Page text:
|Ripple Rock [Bill Roozeboom]|
Ripple Rock is an underwater mountain that had two peaks (9 feet and 21 feet below the surface) in the Seymour Narrows of the Discovery Passage in British Columbia, near the town of Campbell River.... It was a marine hazard in what the explorer George Vancouver described as "one of the vilest stretches of water in the world."... Its top was removed by a planned explosion on 5 April 1958. (Wikipedia)
Tacoma LNG plant has 'potentially significant' permitting issues. Opening could be delayed
Puget Sound Energy's plan to open its Tacoma liquefied natural gas plant in 2019 could be in jeopardy. An additional environmental review of the plant ordered in January by the Puget Sound Clean Air Agency has led TOTE Maritime, which would be the plant's main customer, to delay the conversion of its ships' engines to run on LNG fuel. Permitting delays and the extra review also have caused a state commission to cast some doubt on the project. Port of Tacoma commissioner Dick Marzano said this week the additional reviews probably have the parties holding their breath. Candace Ruud reports. (Tacoma News Tribune)
City unveils new plans for Ship Point as waterfront park, festival site
Ship Point could become the people’s park. In the coming years, the parking lot with some of the best views in the city could be transformed into a beautiful, well-designed public waterfront park and festival site. Last week, the City of Victoria unveiled a detailed design concept of its master plan for Ship Point. On Tuesday, the public is invited to an information session from 5 p.m. to 7 p.m. in the City Hall antechamber. A draft plan is expected to be brought before council in June. Louise Dickson reports. (Times Colonist)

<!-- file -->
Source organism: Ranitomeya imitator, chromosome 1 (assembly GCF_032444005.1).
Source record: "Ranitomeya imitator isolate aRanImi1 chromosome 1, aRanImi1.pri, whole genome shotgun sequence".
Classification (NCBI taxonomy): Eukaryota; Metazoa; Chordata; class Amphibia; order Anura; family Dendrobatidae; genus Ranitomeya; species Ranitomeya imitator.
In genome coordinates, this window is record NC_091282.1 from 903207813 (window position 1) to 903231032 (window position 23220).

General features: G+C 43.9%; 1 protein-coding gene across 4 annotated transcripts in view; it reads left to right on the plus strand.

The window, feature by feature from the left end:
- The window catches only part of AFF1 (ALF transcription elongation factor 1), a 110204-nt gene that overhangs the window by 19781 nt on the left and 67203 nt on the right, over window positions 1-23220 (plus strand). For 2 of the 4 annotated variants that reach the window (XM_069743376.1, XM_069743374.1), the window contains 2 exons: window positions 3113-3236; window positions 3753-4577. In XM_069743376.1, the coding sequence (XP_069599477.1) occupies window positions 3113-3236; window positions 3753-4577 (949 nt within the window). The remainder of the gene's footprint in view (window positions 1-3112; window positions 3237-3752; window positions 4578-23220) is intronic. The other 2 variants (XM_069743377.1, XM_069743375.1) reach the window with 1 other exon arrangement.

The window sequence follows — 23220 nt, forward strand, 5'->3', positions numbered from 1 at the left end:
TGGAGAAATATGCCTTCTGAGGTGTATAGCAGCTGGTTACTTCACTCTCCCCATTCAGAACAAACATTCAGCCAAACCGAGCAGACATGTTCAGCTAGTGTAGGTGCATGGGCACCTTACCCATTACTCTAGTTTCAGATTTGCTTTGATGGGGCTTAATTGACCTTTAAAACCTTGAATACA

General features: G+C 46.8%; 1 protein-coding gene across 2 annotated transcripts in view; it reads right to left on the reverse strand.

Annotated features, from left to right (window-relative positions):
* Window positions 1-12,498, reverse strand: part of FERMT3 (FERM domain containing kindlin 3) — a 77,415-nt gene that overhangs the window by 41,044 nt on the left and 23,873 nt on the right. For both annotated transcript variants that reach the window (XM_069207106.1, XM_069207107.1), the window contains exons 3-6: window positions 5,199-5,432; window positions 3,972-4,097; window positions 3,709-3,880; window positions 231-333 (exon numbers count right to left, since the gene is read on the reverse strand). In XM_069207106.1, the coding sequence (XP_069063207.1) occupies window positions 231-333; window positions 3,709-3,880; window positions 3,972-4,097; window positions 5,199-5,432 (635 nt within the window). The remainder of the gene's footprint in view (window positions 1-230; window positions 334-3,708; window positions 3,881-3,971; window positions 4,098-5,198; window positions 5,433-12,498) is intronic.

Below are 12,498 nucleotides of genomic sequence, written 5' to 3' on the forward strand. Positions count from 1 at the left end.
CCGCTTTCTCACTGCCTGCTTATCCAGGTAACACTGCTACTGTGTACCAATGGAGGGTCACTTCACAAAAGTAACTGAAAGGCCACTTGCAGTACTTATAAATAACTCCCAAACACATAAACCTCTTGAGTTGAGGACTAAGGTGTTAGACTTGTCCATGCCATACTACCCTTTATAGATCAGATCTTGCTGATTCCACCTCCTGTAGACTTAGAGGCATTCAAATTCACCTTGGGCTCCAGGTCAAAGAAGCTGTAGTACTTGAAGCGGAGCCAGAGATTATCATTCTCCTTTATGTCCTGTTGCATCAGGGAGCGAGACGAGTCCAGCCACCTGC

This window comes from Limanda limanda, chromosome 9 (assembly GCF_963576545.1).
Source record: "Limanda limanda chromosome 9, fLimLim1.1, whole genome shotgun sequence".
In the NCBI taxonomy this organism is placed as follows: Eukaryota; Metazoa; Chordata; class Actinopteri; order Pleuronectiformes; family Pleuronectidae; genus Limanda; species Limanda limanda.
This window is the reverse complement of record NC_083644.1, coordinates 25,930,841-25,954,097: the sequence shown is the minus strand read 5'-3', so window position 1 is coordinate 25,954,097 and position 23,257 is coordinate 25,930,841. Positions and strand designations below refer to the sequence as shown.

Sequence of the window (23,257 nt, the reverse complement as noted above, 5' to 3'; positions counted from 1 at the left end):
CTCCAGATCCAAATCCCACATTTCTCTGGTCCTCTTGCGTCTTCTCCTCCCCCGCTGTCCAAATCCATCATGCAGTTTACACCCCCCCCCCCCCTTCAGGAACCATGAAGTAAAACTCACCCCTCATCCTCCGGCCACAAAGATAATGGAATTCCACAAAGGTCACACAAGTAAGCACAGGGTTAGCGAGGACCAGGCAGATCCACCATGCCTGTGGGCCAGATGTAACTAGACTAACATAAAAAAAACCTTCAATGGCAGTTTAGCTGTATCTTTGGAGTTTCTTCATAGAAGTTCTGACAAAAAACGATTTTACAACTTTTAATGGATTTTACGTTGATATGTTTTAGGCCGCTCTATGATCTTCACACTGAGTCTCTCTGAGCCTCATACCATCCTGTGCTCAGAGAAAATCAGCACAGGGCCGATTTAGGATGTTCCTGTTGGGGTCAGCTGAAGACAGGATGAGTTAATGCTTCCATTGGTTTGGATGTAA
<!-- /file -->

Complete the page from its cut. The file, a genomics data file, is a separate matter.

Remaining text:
Gray whale deaths could be above normal this year
There may be more gray whale deaths and more whales in poor condition this year than normal, according to an Olympia-based research group. Cascadia Research Collective came to that conclusion based on above normal reports of gray whale strandings, entanglements, and sightings of whales in poor body condition. At least five gray whales have been stranded this year, most of which showed signs of nutritional stress. That number is not unusual for an entire year, but it is high for a five-month period, according to Cascadia Research Collective. Peak stranding season runs from April through June. Allison Sundell reports. (KING)
Wolf researcher who accused WSU of silencing him gets $300K to settle lawsuit and go away
A leading wolf researcher has agreed to leave Washington State University at the end of the spring term in return for $300,000 to settle a suit he brought over infringement of his academic freedom. Robert Wielgus, director of the Carnivore Conservation Lab at Washington State University, pioneered research of wolf behavior in cattle country as the predators began their return to Washington. Wielgus tracked the behavior of wolves and cattle and learned that the state’s policy of killing wolves that had preyed on cattle was likely to lead to more cattle predation, not less, because it destabilized the structure of wolf packs. The research was unpopular with ranchers, who complained to lawmakers in the Washington State Legislature, who, in turn, cut Wielgus’ funding and removed him as principal investigator on his ongoing work, passing the funds through another researcher. Lynda Mapes reports. (Seattle Times)